"[T]he politics of international governance that sunk the Kyoto Protocol grew directly out of the science politics that had earlier weakened the IPCC and undercut the nascent UNFCCC. In the 1980s and early 1990s, opponents of serious national and international efforts to curb emissions realized that the first, best way to influence the political discussion about global warming was to challenge the science behind it. By weakening scientific consensus and challenging scientific certainty, representatives from business and industry sought to insulate themselves from blame--and regulation--in future political debates that might unfold in legal and moral terms. ... The no-regrets policy, based on economic precaution and questioning scientific certainty, was tenable only as long as the IPCC assessments continued to reflect a conservative view of the science behind global warming. Scientific uncertainty justified greater economic precaution. ...
"Moreover, the turn toward economics as an arbiter of climate change policy was not a turn away from a deep faith in the power of science to define rational policy on global warming, but rather an extension of it. ... Even more so than in debates about the science of global warming, in debates about the economics of global warming, advocates on all sides relied on numbers to determine winners and losers. ... [U]ltimately, the language of science and the language of economics masked a constellation of moral and political concerns in artificially rational, objective terms."
Is the author claiming that without the conservative IPCC assessments there would be no reason for some to attempt to justify greater economic precaution? One should remember that there are far more conservative views out there of the science behind global warming, often made by those with a vested interest in not addressing climate change at all, than those presented in the IPCC reports. The broad scientific and intergovernmental ratification of the IPCC does put a floor under the views that would not be there otherwise, even if some would wish that the IPCC reports not be as cautious as they are.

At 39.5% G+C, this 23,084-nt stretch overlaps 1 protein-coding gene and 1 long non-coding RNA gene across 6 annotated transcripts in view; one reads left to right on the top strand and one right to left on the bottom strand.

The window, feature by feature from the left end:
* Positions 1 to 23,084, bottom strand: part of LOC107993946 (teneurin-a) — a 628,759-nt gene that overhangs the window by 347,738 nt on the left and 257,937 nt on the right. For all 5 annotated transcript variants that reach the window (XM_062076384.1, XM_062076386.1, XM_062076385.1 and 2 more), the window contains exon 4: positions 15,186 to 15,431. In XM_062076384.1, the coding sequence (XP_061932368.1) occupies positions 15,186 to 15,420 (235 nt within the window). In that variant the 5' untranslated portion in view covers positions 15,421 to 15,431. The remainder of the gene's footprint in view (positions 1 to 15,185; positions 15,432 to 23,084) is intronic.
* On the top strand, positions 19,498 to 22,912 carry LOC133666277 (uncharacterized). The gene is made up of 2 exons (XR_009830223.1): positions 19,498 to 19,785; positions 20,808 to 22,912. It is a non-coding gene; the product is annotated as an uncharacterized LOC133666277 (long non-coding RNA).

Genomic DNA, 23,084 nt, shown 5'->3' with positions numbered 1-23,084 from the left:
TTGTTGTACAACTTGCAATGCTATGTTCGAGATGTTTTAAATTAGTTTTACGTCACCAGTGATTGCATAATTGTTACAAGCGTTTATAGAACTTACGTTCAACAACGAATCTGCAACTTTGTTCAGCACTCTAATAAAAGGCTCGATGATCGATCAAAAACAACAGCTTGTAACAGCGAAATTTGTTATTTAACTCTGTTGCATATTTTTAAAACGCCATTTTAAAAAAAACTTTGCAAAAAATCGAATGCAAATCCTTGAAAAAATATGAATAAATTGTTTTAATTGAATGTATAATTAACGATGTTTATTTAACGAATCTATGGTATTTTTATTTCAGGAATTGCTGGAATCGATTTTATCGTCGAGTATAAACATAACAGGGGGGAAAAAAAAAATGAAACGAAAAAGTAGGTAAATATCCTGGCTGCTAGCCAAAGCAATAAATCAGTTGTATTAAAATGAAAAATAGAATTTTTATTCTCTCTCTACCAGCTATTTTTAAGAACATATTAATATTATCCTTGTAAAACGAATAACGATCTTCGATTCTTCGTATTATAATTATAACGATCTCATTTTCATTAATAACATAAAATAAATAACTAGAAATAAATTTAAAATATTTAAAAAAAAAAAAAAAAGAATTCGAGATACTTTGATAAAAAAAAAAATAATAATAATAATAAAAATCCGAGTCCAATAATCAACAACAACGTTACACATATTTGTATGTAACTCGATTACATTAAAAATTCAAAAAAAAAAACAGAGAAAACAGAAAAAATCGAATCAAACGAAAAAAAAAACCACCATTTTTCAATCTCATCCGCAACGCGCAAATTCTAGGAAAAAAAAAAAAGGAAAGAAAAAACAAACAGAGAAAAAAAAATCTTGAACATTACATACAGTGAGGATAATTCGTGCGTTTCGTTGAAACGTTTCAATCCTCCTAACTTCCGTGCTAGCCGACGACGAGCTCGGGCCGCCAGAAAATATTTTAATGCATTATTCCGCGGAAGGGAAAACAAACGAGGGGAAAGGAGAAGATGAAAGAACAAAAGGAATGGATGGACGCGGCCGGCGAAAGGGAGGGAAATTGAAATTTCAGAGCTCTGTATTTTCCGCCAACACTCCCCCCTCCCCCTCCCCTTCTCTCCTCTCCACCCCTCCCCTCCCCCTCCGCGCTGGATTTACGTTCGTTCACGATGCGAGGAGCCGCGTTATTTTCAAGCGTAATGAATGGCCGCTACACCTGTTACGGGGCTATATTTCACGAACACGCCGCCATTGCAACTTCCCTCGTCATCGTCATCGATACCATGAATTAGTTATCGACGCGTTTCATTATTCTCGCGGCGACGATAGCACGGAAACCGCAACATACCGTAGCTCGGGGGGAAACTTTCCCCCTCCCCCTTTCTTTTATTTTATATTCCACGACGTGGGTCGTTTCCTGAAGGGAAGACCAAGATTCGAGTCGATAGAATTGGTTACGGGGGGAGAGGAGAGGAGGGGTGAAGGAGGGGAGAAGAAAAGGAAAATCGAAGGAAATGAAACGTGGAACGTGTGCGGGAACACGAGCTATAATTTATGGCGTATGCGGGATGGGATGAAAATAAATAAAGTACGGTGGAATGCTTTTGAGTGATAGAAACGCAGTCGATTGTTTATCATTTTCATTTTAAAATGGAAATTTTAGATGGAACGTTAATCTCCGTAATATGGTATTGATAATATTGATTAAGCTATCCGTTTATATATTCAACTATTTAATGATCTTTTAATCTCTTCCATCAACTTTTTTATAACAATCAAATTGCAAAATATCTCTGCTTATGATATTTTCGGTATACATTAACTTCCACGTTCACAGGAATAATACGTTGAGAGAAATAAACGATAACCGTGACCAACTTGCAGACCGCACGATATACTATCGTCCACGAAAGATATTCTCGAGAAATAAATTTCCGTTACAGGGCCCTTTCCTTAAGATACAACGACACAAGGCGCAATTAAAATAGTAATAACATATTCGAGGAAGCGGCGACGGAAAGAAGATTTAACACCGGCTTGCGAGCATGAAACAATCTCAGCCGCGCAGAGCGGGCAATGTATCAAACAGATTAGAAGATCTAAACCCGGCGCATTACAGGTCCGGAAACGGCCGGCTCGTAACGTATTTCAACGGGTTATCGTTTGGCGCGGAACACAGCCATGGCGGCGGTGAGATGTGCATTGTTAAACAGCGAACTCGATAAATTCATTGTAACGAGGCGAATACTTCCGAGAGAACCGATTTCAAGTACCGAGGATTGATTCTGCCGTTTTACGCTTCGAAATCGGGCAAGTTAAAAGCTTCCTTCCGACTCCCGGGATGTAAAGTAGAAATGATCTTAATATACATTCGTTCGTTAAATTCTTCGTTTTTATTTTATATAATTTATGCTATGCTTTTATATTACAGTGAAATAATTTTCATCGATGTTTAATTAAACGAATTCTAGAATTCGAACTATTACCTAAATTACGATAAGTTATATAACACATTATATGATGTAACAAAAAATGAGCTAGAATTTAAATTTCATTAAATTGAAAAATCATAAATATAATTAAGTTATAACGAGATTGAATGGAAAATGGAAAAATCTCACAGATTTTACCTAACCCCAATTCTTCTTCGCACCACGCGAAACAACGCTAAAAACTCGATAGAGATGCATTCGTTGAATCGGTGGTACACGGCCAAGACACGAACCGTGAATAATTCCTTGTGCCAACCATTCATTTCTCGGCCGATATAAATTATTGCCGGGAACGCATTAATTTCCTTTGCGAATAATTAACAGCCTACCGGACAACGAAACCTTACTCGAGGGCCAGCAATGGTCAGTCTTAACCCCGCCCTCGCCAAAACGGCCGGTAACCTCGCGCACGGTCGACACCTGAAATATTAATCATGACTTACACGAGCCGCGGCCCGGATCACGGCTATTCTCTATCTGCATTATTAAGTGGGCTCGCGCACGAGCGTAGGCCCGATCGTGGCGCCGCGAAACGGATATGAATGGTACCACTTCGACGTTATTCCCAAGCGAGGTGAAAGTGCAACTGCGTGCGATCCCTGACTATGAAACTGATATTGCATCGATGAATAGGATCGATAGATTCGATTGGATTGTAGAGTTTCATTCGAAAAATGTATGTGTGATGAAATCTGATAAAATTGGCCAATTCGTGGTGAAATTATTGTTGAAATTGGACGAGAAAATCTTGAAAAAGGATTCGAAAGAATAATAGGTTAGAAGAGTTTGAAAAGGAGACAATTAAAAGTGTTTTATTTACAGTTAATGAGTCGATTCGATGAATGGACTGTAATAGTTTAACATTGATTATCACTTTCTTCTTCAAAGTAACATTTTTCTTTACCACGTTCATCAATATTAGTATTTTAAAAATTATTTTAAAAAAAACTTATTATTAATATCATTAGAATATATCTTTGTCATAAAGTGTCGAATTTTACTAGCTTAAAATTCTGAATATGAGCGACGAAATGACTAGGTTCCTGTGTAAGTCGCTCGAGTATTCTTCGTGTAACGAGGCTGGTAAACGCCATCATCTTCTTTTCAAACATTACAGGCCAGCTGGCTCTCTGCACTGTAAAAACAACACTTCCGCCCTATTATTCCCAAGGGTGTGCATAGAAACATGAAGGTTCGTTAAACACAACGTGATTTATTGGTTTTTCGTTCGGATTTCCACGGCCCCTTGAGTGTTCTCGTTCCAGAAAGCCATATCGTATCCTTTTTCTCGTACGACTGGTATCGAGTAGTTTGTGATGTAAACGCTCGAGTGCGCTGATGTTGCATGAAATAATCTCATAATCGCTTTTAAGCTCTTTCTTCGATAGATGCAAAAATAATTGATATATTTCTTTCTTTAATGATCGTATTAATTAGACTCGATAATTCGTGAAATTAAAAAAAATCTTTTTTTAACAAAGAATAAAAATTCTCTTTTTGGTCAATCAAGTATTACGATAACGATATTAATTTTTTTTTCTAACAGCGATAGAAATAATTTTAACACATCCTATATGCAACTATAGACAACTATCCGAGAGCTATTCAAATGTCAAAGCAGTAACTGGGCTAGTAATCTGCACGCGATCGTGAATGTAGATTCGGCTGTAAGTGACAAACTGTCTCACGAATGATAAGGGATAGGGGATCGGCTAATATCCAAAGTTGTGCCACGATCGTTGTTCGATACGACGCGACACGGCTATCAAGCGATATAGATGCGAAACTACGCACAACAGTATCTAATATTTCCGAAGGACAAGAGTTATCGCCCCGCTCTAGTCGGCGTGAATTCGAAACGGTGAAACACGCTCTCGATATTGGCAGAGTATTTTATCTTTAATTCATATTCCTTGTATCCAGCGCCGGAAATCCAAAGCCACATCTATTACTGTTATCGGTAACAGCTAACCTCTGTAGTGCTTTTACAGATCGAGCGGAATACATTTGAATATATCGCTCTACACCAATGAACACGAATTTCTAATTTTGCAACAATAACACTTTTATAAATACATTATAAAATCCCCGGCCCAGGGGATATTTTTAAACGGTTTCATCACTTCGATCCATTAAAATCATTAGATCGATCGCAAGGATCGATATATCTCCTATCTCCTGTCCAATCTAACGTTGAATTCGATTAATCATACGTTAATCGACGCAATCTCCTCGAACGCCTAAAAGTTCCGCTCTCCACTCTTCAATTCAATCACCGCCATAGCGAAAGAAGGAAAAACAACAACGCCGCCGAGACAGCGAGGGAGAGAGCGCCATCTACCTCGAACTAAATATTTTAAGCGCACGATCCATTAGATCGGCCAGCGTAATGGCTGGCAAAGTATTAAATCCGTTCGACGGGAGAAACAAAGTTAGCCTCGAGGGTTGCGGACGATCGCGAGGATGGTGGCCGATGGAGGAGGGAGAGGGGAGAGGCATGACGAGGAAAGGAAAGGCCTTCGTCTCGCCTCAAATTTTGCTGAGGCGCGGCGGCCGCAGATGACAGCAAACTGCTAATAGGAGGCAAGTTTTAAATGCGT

And concerning the language of science and economics masking a constellation of moral and political concerns in artificially rational, objective terms--Just try having any discussion about those moral and political concerns arising from anthropogenic climate change without referring to the "artificially rational" scientific and economic data and projections that are the basis for even knowing that we should have any concerns. In particular, that scientific information is not easily expressed in anything but the language of science. If the point is that the data and other numbers have been overemphasized, then (1) it is hard to overemphasize the field day that those whose product is doubt would have if less emphasis were placed on the science, and (2) even if there has somehow been an overemphasis on the language of science, then it is difficult to see how scientists are ultimately responsible.
I am not really lobbying against the purchase of this book, since, again, it is an interesting read about the history of climate change and its politics in the last half of the twentieth century. I am glad to have it in my library as an additional reference. However, I would still advise the reader to consider carefully whether the author has made the case for his primary point. And if the only reason for reading it is for that history, then perhaps one should first read Spencer Weart’s Discovery of Global Warming, and, if the reader is fascinated by the politics of that history and of the IPCC, following that up with Bert Bolin's A History of the Science and Politics of Climate Change.
Wearing my editor's hat, I'd just note that this book appears to be more nearly error-free than most. The only one that is worth a warning for those citing information from it is that the references to Russell Seitz (a climate change blogger) should be to the scientist Frederick Seitz.
This thoughtful book provides a detailed history of the study of human-caused climate change and efforts to address it. Beginning with the politics of science stemming from the Cold War through the early 2000s.